In November last year, the Council rejected a resolution that would have delayed the start of his trial when a draft text pressed by the African Union failed to garner enough votes. Seven Security Council members voted for the draft resolution while the eight others abstained.

After the November 2013 Security Council vote, US Ambassador Samantha Power, explaining her abstention, said: “The families of the victims of the 2008 post-election violence in Kenya have already waited more than five years for a judicial weighing of the evidence to commence. We believe that justice for the victims of that violence is critical to the country’s long-term peace and security. It is incumbent on us all to support accountability for those responsible for crimes against humanity.”

As it stands, the trial is in danger of collapsing. On Sept. 5, the Office of the Prosecutor of the ICC filed a notice to the court stating that it will “not be in a position to proceed” with the trial against Kenyatta which was scheduled to start on Oct. 7.

The prosecution said an adjournment is required because it does not have the evidence available to prove Kenyatta’s alleged criminal conduct beyond a reasonable doubt but added that it would be “inappropriate” to withdraw the charges completely as the Government of Kenya has not complied with the Court’s requests.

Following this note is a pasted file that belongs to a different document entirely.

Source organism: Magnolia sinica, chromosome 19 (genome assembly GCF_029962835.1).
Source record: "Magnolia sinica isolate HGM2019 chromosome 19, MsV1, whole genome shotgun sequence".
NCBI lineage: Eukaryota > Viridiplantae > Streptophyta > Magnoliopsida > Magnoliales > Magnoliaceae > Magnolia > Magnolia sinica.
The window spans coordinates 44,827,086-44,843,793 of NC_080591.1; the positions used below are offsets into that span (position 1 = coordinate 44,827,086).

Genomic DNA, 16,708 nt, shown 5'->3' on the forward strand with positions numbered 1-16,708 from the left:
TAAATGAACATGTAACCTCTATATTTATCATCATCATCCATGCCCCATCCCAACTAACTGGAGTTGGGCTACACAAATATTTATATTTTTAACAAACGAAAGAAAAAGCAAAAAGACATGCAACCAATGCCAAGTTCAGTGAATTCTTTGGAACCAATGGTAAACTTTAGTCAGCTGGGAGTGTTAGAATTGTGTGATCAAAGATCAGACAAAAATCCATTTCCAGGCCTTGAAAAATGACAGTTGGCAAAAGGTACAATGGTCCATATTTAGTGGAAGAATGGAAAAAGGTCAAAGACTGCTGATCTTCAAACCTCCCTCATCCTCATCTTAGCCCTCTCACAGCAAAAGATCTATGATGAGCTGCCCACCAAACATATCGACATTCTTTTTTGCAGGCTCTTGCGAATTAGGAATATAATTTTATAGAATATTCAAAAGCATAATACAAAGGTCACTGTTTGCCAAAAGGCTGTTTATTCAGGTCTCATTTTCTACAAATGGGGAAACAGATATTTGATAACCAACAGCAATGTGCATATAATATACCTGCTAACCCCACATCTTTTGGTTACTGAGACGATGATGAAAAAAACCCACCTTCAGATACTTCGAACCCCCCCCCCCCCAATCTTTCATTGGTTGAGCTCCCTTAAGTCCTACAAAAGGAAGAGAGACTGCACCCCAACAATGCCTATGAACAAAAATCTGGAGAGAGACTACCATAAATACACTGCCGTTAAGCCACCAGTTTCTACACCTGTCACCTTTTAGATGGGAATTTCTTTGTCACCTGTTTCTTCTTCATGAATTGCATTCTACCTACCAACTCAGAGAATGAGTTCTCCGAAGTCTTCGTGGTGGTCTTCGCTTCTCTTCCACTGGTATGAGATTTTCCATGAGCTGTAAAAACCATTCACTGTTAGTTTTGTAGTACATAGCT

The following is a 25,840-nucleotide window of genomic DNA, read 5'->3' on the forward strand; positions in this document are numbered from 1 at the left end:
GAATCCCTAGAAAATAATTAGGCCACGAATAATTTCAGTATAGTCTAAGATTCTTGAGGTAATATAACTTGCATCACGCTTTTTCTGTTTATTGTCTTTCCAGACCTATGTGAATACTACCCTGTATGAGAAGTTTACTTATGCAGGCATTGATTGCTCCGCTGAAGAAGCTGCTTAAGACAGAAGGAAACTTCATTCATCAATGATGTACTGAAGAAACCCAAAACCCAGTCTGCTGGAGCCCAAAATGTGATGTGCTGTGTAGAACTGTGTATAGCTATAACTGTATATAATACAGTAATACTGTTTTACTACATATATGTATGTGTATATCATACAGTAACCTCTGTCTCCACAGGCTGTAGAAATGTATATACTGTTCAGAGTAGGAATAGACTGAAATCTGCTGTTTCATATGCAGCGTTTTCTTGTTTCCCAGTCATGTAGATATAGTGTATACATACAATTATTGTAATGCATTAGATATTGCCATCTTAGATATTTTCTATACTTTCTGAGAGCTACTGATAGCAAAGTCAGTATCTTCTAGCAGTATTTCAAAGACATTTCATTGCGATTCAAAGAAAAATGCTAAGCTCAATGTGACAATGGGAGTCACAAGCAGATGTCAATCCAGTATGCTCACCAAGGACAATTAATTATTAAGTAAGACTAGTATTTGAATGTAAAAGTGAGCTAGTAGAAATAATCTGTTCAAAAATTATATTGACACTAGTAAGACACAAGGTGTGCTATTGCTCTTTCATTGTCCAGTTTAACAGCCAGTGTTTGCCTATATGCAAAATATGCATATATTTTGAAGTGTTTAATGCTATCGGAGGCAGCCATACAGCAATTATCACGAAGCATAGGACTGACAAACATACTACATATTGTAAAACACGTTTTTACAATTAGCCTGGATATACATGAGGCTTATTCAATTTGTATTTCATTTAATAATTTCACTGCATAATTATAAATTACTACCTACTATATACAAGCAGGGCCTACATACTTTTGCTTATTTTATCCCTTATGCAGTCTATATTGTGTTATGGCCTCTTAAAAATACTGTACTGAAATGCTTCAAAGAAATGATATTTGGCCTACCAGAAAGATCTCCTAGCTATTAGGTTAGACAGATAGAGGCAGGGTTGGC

On Friday Sept. 19, he was ordered to appear before the tribunal on Oct. 8 where judges want to question him over claims that his government has withheld documents.

Kenyatta repeatedly argues that he needs to remain in Kenya to fight al-Shabab and attend to state business.

He denies organizing the ethnic massacres after the 2007 election.

- Denis Fitzgerald
On Twitter @denisfitz

Image: ICC website.

Bashir Not The Only President Facing ICC Charges Planning UNGA Visit

image

Sept. 18, 2013  - Kenya’s President Uhuru Kenyatta, who is facing charges of crimes against humanity at the International Criminal Court, is expected in New York next week to speak at the United Nations General Assembly.

The latest UN list of speakers for the annual General Debate notes that the head of state will speak on behalf of Kenya’s delegation next Wednesday.

Kenyatta was indicted by the Hague court in March 2011 charged with crimes including murder, rape and persecution that occurred in 2007-08 following a disputed election. He denies the charges.

Kenyatta was elected as Kenya’s president in March. President Obama did not visit the country, his ancestral homeland, during his June visit to Africa, traveling instead to Senegal, South Africa and Tanzania. Obama’s decision not to visit was reportedly due to Kenyatta’s election.

Unlike Sudan’s President Omar Al Bashir who has refused to appear at the court and is subject to an arrest warrant, Kenyatta has travelled to the Hague to defend himself.

Calls to Kenya’s UN mission to confirm his attendance were not answered.

- Denis Fitzgerald

photo: creative commons